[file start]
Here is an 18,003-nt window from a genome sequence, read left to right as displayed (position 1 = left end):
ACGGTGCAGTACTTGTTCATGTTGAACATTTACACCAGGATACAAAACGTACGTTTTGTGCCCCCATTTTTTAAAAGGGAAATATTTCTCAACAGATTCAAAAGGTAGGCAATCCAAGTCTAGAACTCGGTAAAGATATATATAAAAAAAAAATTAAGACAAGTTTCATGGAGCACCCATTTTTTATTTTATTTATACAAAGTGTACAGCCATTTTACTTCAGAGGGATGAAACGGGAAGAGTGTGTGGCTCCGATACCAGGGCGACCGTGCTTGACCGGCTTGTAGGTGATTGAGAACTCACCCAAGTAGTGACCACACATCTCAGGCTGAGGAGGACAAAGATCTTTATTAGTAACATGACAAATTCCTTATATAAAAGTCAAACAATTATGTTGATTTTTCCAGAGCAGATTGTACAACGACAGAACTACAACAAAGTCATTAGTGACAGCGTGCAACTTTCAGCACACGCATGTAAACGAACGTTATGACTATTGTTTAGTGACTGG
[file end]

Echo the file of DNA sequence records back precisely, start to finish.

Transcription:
Here is an 18,003-nt window from a genome sequence, read left to right as displayed (position 1 = left end):
ACGGTGCAGTACTTGTTCATGTTGAACATTTACACCAGGATACAAAACGTACGTTTTGTGCCCCCATTTTTTAAAAGGGAAATATTTCTCAACAGATTCAAAAGGTAGGCAATCCAAGTCTAGAACTCGGTAAAGATATATATAAAAAAAAAATTAAGACAAGTTTCATGGAGCACCCATTTTTTATTTTATTTATACAAAGTGTACAGCCATTTTACTTCAGAGGGATGAAACGGGAAGAGTGTGTGGCTCCGATACCAGGGCGACCGTGCTTGACCGGCTTGTAGGTGATTGAGAACTCACCCAAGTAGTGACCACACATCTCAGGCTGAGGAGGACAAAGATCTTTATTAGTAACATGACAAATTCCTTATATAAAAGTCAAACAATTATGTTGATTTTTCCAGAGCAGATTGTACAACGACAGAACTACAACAAAGTCATTAGTGACAGCGTGCAACTTTCAGCACACGCATGTAAACGAACGTTATGACTATTGTTTAGTGACTGG